The recent salmonella outbreak linked to cantaloupe in Southern Indiana has consumers on edge. Local farmers markets have had customers asking if everything is ok.
"Several people have asked are they from Indiana, do they have salmonella, but we assure them, no they are local they are from Allen County," says Aaron Sensenig from Sensenig Produce.
"We have had several customers and for the most part we just let out customers know where the cantaloupes are coming from and they have been inspected," says Deanna Grimsley.
State inspections of local farms are the first of many precautions taken to prevent an outbreak of bacteria. As many precautions there are to keep our produce safe, there are just as many issues farmers have to worry about.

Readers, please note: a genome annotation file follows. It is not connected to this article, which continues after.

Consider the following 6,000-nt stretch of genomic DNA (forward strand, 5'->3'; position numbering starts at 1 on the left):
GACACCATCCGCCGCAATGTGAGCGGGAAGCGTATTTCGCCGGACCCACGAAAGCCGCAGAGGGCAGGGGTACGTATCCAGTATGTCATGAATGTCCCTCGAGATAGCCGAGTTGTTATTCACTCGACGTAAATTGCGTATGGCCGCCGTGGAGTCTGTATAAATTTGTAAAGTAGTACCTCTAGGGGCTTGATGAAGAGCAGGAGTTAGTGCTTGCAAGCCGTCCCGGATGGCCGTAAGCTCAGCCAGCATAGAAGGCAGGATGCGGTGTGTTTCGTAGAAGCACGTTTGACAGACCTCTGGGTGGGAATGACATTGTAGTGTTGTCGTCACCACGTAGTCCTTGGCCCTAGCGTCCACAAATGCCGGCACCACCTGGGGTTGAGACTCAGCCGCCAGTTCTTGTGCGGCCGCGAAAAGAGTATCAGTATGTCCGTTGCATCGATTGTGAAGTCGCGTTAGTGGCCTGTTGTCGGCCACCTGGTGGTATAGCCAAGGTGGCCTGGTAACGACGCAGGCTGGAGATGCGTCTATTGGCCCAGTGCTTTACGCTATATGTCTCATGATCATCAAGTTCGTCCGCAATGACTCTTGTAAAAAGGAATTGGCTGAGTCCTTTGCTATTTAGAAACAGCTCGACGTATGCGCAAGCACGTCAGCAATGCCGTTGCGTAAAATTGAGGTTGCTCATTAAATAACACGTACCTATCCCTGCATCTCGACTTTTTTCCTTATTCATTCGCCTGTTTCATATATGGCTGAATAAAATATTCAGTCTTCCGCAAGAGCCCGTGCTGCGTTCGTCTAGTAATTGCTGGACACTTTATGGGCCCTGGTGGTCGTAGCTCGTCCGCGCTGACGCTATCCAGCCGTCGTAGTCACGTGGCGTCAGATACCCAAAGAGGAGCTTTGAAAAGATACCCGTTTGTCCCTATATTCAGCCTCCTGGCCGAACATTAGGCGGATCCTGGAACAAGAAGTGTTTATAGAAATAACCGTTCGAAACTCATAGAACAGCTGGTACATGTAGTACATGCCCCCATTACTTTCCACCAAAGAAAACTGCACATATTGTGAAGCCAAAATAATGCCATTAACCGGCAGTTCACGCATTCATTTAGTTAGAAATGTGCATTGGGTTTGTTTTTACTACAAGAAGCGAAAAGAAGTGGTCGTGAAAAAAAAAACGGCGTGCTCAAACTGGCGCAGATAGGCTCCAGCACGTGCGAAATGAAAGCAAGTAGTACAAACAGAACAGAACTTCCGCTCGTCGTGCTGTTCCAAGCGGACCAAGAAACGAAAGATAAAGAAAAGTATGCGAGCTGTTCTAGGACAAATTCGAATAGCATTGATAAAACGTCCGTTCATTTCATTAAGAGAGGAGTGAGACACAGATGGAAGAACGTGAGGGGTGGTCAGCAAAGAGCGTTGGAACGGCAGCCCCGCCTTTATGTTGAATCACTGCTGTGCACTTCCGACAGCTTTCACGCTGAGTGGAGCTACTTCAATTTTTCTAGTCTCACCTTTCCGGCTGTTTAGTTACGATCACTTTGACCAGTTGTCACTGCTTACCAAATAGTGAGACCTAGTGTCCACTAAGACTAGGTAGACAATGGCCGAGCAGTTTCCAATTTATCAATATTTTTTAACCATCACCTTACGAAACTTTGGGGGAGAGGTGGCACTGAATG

"Soil drainage, contamination, it could come from any animal just it transports by contact basically and it just happens every year and it's just a precaution that each farmer needs to take upon themselves to inspect," says Grimsley.
Many local farmers say they do inspect daily even throwing out plants that show a potential problem.
"Mainly we just try to wait the designated days between picking and spraying so there is nothing wrong there, if we find any bad spots or anything wrong with the plants we will try and figure out the problem and get it fixed or throw it away," says Sensenig.
Farmers want consumers to know every piece of produce sold at farmers markets and in stores are inspected by the State of Kentucky to ensure our safety, but washing your produce before eating is still a good idea.
The farm from Indiana involved in the salmonella outbreak has agreed to stop selling the fruit for the remainder of the season.